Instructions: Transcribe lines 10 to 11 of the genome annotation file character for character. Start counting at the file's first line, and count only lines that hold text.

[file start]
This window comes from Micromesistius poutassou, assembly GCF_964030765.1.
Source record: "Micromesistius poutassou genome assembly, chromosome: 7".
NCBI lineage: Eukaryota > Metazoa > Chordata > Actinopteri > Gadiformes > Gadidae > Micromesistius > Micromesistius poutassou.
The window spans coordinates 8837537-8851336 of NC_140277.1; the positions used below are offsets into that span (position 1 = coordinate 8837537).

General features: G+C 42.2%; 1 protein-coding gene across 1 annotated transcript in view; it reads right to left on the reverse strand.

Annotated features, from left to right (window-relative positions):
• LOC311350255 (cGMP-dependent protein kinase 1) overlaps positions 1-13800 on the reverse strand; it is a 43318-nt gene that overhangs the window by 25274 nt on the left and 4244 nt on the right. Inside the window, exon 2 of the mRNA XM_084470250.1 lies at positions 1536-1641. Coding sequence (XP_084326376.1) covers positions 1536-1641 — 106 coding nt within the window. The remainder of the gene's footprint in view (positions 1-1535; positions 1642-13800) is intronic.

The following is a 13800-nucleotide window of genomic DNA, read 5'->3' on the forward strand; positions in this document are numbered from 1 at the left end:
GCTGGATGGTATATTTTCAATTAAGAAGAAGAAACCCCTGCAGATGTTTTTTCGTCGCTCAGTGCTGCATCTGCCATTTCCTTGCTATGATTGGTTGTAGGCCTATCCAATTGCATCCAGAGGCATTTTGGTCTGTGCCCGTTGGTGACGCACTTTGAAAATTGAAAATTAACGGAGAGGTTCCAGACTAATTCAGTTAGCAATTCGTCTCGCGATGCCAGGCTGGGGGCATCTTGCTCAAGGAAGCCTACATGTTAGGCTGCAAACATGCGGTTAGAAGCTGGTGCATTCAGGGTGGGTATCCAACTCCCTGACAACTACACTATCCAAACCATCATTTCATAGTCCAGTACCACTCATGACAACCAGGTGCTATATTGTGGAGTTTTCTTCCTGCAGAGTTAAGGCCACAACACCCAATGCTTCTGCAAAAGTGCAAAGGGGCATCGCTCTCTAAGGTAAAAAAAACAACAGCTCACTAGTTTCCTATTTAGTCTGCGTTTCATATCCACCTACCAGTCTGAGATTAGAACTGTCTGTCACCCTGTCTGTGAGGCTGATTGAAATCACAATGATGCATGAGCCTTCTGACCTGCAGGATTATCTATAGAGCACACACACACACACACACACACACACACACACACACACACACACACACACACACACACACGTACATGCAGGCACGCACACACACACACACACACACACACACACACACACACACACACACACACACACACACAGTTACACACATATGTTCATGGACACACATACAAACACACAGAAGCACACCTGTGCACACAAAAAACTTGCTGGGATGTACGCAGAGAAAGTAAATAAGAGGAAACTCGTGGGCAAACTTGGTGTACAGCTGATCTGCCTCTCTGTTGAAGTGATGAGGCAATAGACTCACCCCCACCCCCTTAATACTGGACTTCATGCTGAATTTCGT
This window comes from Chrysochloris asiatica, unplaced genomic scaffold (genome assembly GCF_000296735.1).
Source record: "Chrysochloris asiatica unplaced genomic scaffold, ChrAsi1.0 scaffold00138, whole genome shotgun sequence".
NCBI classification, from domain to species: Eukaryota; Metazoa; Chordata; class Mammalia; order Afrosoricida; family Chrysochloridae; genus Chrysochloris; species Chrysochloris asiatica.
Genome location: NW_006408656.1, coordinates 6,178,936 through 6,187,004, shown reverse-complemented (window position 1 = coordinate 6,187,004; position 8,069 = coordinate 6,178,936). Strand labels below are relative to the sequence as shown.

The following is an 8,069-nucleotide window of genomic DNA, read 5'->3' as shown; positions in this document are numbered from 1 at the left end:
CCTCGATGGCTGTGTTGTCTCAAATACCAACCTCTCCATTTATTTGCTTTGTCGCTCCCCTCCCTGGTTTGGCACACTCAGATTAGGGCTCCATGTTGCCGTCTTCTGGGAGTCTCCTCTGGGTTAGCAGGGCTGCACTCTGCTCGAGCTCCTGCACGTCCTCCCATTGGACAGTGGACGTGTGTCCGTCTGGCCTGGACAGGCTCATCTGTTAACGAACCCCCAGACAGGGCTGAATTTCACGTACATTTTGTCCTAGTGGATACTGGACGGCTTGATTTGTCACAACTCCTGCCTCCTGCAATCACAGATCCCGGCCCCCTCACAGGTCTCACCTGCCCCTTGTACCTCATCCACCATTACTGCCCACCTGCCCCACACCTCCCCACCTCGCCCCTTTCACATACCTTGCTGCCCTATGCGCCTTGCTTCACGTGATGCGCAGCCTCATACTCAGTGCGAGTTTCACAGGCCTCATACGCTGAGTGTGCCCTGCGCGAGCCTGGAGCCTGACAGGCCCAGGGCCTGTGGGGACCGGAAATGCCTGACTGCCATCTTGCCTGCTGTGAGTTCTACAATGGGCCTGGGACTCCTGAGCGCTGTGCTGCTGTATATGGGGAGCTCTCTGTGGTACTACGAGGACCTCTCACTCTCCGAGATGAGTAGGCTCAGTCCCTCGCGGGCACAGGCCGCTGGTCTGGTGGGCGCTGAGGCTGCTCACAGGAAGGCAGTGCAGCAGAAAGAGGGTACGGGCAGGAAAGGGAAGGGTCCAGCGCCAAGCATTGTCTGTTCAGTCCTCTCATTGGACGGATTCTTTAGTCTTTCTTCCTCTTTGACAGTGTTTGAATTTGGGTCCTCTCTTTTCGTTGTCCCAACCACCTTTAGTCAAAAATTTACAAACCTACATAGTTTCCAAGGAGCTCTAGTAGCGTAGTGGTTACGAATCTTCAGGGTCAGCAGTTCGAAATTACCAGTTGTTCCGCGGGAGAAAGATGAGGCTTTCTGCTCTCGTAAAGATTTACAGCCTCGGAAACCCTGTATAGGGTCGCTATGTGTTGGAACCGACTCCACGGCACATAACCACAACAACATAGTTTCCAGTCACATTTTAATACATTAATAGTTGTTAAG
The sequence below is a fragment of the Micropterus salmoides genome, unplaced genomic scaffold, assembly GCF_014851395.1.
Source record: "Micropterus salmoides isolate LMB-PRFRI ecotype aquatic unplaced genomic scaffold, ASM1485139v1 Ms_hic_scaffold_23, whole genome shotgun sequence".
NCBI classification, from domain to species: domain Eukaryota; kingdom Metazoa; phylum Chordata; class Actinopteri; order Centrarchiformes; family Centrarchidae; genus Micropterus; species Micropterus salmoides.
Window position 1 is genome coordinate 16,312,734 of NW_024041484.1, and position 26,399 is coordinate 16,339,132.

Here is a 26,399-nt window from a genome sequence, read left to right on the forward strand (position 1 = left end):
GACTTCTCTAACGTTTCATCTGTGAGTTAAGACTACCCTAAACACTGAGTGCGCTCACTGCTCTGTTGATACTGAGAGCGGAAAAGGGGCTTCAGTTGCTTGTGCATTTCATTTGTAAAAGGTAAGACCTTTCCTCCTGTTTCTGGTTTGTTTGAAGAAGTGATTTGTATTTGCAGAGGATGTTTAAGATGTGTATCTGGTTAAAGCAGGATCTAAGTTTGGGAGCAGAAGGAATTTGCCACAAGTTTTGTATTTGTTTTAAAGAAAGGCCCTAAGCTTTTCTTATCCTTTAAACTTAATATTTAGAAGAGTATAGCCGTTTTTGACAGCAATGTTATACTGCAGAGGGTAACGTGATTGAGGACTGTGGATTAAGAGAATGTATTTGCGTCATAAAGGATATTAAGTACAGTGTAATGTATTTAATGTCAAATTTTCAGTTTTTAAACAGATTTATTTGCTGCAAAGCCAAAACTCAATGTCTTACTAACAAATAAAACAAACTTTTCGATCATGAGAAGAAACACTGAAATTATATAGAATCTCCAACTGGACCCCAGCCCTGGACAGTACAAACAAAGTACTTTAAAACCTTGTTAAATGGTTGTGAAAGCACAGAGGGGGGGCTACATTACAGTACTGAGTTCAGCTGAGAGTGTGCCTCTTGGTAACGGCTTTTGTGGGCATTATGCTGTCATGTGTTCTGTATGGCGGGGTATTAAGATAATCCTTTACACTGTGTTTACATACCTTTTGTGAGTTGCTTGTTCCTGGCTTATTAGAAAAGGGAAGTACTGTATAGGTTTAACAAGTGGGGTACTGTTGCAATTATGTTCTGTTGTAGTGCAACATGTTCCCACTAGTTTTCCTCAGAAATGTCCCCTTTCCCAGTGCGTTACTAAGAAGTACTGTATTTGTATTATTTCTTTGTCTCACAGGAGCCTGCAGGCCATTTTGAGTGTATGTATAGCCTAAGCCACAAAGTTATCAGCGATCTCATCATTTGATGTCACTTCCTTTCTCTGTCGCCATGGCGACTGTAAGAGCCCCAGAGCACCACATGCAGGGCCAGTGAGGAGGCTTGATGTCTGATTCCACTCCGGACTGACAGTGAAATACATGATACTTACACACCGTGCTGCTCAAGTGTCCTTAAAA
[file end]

This window comes from Chrysochloris asiatica, unplaced genomic scaffold (genome assembly GCF_000296735.1).
Source record: "Chrysochloris asiatica unplaced genomic scaffold, ChrAsi1.0 scaffold00138, whole genome shotgun sequence".